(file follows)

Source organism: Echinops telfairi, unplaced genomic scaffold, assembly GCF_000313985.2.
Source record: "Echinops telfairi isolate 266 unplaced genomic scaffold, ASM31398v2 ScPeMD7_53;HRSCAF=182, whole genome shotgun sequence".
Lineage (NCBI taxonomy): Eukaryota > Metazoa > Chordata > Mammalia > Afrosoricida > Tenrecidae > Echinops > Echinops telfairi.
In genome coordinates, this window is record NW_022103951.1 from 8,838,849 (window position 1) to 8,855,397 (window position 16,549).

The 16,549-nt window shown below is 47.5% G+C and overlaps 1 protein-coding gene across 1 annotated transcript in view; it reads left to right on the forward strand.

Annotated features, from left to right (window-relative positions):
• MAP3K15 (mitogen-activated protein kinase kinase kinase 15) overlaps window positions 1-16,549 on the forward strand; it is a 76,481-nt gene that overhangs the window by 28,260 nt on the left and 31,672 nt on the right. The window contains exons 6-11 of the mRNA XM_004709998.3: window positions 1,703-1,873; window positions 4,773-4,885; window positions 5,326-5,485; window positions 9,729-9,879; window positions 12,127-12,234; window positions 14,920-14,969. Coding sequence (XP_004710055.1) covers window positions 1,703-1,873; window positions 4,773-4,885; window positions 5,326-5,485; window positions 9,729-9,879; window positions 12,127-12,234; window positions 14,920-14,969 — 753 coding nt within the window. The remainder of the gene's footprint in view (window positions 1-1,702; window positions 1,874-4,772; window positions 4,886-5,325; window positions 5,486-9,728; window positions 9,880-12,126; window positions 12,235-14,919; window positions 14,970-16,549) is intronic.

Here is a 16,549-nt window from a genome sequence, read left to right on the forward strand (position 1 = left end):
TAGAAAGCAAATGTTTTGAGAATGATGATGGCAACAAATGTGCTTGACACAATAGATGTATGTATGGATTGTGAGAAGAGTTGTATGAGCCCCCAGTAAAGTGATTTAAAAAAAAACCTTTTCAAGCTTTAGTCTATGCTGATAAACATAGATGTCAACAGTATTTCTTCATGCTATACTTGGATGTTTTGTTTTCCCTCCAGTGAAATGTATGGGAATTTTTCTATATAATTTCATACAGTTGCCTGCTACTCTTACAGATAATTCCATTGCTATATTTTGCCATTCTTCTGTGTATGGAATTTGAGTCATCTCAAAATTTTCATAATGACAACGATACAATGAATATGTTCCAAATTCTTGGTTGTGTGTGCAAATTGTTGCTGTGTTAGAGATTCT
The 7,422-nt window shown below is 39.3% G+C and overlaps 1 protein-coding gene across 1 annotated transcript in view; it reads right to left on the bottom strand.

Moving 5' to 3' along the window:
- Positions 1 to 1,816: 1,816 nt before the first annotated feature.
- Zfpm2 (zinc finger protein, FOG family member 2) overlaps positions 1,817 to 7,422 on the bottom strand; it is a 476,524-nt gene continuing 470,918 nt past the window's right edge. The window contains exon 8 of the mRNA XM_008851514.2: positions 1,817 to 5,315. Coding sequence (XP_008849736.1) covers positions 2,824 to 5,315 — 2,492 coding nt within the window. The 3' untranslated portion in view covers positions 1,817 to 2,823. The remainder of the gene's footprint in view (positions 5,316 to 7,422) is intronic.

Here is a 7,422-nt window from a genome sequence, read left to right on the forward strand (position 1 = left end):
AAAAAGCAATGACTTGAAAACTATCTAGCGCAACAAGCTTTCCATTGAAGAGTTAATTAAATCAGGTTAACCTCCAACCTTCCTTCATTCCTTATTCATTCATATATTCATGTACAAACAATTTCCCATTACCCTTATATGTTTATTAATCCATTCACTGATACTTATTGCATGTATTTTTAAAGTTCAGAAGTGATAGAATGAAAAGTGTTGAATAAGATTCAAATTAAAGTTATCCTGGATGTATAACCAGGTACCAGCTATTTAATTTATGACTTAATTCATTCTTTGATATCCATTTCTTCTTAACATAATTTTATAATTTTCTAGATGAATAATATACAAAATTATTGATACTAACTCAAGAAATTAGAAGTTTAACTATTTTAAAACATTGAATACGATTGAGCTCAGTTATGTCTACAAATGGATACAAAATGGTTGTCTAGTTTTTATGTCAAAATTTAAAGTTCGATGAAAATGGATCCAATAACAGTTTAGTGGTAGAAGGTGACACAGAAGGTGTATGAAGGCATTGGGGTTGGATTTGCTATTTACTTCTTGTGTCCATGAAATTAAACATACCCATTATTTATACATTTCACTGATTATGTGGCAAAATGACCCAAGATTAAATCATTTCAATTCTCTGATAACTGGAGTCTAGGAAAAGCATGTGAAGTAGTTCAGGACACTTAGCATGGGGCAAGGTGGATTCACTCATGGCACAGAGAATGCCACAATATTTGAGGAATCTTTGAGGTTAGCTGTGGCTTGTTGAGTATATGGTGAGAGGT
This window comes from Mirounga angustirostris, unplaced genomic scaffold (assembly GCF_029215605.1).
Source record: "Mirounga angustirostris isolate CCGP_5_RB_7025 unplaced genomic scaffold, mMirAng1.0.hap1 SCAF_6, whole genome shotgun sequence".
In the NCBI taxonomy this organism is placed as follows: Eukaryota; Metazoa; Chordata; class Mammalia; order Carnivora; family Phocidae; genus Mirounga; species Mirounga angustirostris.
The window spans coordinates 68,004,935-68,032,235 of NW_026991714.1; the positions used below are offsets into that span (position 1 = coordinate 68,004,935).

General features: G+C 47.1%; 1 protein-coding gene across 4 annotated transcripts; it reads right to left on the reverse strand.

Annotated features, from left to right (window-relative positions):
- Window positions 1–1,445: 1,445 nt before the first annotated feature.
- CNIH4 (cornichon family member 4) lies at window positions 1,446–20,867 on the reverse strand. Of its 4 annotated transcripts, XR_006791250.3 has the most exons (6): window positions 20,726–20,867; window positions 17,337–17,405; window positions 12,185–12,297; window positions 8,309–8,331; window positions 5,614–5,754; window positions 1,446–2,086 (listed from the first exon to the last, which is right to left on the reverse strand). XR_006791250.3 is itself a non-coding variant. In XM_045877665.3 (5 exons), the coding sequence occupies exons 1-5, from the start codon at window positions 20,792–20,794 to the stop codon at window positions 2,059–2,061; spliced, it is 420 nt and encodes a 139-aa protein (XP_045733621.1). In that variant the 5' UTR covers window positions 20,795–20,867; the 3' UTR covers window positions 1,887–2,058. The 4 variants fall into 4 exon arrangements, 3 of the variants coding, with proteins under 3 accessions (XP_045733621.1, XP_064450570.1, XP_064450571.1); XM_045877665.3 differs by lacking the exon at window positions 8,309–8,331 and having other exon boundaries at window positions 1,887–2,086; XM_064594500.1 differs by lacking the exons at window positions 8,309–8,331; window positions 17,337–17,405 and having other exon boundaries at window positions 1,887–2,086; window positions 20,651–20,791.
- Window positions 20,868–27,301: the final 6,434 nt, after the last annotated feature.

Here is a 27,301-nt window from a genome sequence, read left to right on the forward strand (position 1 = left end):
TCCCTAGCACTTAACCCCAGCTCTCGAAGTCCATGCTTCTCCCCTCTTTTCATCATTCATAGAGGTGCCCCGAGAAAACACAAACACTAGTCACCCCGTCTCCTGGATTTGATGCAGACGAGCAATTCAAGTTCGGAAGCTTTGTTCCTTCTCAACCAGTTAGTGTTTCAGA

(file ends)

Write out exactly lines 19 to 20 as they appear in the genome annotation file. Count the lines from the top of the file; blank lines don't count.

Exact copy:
The window spans coordinates 68,004,935-68,032,235 of NW_026991714.1; the positions used below are offsets into that span (position 1 = coordinate 68,004,935).

General features: G+C 47.1%; 1 protein-coding gene across 4 annotated transcripts; it reads right to left on the reverse strand.